An Historical Sketch Of The Indo-European Languages -- By: B. W. Dwight

Journal: Bibliotheca Sacra
Volume: BSAC 015:57 (Jan 1858)
Article: An Historical Sketch Of The Indo-European Languages
Author: B. W. Dwight


An Historical Sketch Of The Indo-European Languages

Rev. B. W. Dwight

[Continued from page 769, Vol. XIV.]

2. The Italic family.— Three distinct races originally peopled Italy, namely: the Iapygian , Etruscan, and Italian. Of the Iapygian race we have but little knowledge. In the extreme part of South-eastern Italy, a considerable number of inscriptions has been found, whose language is essentially different from that of all the other dialects of the land. It possesses, like the Greek, the aspirated consonants. Its genitive forms aihi and ihi answer to the Sanscrit asya and Greek οιο, and indicate its origin, although not yet itself deciphered, to be quite certainly Indo-European. These inscriptions are regarded as Iapygian; and the race that spoke it are believed also to have prevailed, at an early date, in Apulia. As the emigrations of masses are, at the first, always landward — since seaward movements pre-suppose too great a knowledge of navigation for the first barbarous periods of history; and as the Iapygians occupied the outermost verge of the peninsula, it is natural to suppose, that they constituted the first race that ever came from the East into Italy. Like the Celts, dwelling at last on the flanks of Western Europe, they were pushed further and further from their first resting place, by each successive tide of emigration behind them, until they became lodged in the wilds and fastnesses of Messapia and Calabria, to be driven from these their last homes, rocky and ocean-bound, no more.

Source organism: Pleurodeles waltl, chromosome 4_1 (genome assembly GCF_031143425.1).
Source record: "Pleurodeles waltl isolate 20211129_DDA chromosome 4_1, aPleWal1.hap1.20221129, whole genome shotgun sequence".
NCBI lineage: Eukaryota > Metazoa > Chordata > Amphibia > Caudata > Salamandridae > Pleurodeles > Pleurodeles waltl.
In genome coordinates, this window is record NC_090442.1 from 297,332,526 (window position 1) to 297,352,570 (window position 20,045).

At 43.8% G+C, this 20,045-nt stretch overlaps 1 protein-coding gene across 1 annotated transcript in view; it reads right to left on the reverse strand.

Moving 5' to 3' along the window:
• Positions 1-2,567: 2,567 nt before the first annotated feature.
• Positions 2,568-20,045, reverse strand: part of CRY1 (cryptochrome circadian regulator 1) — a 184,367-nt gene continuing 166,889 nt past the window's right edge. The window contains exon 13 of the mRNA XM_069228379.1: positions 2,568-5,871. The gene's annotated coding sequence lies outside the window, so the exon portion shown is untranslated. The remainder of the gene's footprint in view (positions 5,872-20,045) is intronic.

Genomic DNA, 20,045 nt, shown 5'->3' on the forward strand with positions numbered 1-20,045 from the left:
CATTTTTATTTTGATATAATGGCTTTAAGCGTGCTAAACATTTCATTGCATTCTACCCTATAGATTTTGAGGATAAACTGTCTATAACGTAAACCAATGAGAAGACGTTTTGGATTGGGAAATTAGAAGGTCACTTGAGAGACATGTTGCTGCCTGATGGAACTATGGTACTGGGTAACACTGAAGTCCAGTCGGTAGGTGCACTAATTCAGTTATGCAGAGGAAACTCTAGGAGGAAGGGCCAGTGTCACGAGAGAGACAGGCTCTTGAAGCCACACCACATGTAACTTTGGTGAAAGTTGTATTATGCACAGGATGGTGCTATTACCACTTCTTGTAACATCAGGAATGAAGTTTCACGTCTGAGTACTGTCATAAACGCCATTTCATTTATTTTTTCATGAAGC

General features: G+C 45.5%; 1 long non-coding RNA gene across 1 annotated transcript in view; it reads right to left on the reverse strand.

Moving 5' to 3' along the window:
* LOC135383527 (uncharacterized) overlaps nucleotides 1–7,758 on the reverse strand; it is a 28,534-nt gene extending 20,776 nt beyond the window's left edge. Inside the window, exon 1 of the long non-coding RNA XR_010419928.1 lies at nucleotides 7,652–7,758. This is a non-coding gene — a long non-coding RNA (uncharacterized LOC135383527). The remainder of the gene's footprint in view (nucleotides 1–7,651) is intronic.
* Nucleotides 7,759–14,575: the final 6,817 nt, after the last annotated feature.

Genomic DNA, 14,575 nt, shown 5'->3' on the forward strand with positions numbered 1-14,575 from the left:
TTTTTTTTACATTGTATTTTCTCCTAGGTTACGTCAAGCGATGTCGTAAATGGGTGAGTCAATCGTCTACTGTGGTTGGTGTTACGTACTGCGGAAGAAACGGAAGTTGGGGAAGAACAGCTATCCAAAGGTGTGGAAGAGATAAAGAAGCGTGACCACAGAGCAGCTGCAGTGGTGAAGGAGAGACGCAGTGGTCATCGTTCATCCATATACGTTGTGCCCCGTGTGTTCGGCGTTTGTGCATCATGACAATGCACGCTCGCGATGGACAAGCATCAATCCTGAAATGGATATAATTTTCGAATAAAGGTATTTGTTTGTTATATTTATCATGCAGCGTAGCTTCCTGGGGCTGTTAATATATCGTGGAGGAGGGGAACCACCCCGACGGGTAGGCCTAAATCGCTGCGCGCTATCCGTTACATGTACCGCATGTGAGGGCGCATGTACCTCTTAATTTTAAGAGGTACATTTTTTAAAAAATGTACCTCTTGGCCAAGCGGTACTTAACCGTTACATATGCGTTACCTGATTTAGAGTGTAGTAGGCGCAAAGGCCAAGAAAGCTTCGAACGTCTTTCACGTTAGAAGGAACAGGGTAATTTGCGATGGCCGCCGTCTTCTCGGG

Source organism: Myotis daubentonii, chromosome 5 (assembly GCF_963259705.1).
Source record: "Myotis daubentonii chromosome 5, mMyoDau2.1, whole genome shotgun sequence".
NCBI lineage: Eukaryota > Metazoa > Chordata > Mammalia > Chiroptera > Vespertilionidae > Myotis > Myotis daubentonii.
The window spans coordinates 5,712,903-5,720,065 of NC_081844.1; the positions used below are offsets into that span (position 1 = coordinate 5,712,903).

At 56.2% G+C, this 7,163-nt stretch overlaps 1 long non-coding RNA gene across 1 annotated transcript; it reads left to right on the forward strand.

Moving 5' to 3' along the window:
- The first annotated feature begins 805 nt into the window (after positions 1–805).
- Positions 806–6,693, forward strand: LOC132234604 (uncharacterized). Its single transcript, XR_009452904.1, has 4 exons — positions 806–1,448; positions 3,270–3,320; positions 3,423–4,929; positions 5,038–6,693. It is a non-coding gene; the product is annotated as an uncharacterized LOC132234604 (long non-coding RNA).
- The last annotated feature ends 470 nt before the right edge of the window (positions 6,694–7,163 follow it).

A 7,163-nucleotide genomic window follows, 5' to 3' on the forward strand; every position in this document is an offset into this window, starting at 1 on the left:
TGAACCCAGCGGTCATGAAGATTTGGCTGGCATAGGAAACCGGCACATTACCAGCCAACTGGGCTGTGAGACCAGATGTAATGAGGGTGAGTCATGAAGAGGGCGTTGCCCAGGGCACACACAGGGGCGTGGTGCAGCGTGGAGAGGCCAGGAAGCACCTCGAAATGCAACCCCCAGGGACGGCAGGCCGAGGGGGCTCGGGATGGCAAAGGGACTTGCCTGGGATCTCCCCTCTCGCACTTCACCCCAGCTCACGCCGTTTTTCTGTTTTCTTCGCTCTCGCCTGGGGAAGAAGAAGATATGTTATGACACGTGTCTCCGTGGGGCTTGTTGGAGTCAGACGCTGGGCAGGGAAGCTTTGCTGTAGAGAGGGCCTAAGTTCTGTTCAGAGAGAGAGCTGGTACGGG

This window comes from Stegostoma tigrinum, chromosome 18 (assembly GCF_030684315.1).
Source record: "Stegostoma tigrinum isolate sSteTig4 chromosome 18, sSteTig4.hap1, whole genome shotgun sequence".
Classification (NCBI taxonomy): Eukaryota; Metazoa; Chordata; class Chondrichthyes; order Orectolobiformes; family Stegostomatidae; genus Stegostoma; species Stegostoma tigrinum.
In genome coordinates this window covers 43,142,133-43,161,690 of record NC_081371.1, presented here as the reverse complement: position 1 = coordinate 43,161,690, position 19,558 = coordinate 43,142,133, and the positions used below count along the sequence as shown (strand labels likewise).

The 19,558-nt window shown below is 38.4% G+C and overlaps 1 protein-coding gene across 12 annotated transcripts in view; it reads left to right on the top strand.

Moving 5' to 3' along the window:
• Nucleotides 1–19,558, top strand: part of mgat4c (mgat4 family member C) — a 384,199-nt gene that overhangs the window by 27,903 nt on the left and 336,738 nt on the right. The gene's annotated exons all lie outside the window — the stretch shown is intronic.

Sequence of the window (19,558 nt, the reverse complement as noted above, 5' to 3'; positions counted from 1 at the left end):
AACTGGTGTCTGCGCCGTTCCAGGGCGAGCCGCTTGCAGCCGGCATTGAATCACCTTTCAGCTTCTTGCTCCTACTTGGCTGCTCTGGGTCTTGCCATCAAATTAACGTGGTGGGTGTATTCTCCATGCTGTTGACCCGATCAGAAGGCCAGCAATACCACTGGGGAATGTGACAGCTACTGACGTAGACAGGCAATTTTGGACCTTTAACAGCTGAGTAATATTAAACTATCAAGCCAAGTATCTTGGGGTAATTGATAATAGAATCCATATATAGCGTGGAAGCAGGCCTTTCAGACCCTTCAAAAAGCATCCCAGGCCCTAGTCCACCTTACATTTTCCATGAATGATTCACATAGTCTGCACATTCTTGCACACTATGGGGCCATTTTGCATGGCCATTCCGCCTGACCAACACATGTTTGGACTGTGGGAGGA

As to the Etruscans, it is a question of much doubt among scholars, what was the origin of this ancient and interesting tribe. Donaldson1 has a theory on the subject,

which he utters, like everything else of his own invention, with great assurance. He regards the Etruscan language, as, in part, a Pelasgian idiom more or less corrupted by the Umbrian, and, in part, a relic of the oldest Low-German or Scandinavian dialects. They were composed, accordingly, in his view, of two main elements as a people, namely: Tyrrheno-Pelasgians, more or less intermixed with Umbrians, and Haitians or Low-Germans: the former prevailing in the South, and the latter in the North-western parts of Etruria. But the origin of the Tuscans, notwithstanding this bold analysis of their elementary constitution, as a people, still remains an unresolved enigma. Some peculiarities, serving to identify and isolate their language, as a separate branch of the Indo-European family, are these: 1. They had none of the medial mutes (b, g, d,). Hence, they substituted the smooth mutes for them, in their equivalent forms of Greek wor...

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